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Let $\Lambda$ be an ordered abelian group, (there is a total order on $\Lambda$ which is compatible with addition). Is there a multiplication map on $\Lambda$ that turns it into an ordered ring?

I have tried using classification results, such as $\Lambda$ is a subgroup of $\mathbb{R}^\Omega$ for some set $\Omega$ (Hahn embedding theorem) and the classification of subgroups of $\mathbb{Q}$.

Partial results are also welcome.

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2 Answers 2

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No, and the classification of subgroups of $\mathbb{Q}$ can be used to find a counterexample. Consider the subgroup $A$ generated by $\frac{1}{p}$ as $p$ runs over all primes (or more generally infinitely many primes). I claim that $A$ cannot be the additive group of any ring (ordered or otherwise). To see this, first note that by partial fraction decomposition $A$ consists exactly of the set of fractions $\frac{a}{b}$ such that, when written in lowest terms, $b$ is squarefree.

Now suppose by contradiction that $\star : A \times A \to A$ is a multiplication for a ring structure on $A$, and let $e = \frac{a}{b}$ be its multiplicative identity. Let $p$ be a prime not dividing $b$; then $\frac{e}{p} = \frac{a}{pb} \in A$ satisfies

$$\underbrace{\frac{e}{p} + \dots + \frac{e}{p}}_{p \text{ times}} = e$$

(I am not writing this as $p \frac{e}{p}$ because we should carefully distinguish between multiplication of fractions and multiplication in $A$) and hence its square $\frac{e}{p} \star \frac{e}{p}$ satisfies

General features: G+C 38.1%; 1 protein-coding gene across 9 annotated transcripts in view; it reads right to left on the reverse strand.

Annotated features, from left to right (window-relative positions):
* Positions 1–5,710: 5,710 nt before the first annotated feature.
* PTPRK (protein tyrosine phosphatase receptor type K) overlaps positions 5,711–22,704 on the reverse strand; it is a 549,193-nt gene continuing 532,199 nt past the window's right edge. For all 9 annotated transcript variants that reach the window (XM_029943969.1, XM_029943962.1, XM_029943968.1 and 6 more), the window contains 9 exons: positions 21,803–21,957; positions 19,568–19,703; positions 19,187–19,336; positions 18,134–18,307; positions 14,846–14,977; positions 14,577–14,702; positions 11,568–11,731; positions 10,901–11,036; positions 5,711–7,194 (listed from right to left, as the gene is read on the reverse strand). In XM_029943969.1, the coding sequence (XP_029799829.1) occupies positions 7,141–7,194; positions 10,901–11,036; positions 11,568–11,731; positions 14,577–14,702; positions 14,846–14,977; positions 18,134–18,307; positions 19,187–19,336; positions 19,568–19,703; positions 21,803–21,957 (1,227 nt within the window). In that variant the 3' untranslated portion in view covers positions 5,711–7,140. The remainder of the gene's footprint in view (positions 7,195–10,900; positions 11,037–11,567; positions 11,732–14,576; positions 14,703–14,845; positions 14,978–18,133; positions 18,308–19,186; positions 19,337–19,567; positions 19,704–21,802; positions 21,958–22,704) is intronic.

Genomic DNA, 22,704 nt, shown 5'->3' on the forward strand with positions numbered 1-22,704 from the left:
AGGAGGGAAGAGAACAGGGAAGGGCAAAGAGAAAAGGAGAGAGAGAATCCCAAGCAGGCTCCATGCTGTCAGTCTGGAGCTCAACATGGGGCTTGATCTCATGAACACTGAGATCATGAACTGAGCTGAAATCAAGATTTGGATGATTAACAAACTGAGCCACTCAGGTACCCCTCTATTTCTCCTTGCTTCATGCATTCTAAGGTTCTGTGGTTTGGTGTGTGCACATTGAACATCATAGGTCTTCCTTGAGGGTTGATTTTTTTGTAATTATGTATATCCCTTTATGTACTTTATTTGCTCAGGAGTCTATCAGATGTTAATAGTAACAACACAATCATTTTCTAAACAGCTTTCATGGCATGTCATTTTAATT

$$\underbrace{ \frac{e}{p} \star \frac{e}{p} + \dots + \frac{e}{p} \star \frac{e}{p} }_{p \text{ times}} = \frac{e}{p}.$$

It follows that $\frac{e}{p} \star \frac{e}{p} = \frac{e}{p^2} = \frac{a}{p^2 b}$, which is not in $A$; contradiction. So there is no such multiplication $\star$.

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For instance, the lexicographically ordered group $(\mathbb{Z}^2,+,<)$ is the underlying ordered group of no ordered ring.

edit: in fact, what I show below is rather that there is no structure of ordered domain expanding $(\mathbb{Z}^2,+,<)$ - see Bart Michels' comment.

I pick the lexicographic ordering with prevalence on the first coordinate. So $(1,0)$ is larger than all $(0,n)$ for $n \in \mathbb{Z}$.

If $(1,0)$ is strictly larger than the unit in our ring, then this unit must be $(0,k)$ for some non-zero $k \in \mathbb{N}$. Then the element $(1,0)^2$ is larger than all $(n,0) =(0,k n)\times(1,0)$ for $n \in \mathbb{N}$, which cannot be.

So $(1,0)$ is smaller than the unit, whence $(0,1)$ is positive smaller than the unity, so $(0,1)^2$ is positive and smaller than $(0,1)$, which cannot be.

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    $\begingroup$ It could still be that $(0,1)^2 = 0$. In fact, if I'm not mistaken this can be made into an ordered ring, by defining $(a,b) \times (c, d) = (ac, ad+bc)$. The unit is $(1,0)$ and all $(0,n)^2=0$. $\endgroup$ Oct 5, 2022 at 11:44
  • $\begingroup$ @BartMichels Yes in fact I forgot that ordered ring need not be ordered domains. I'll edit accordingly. $\endgroup$
    – nombre
    Oct 5, 2022 at 20:28

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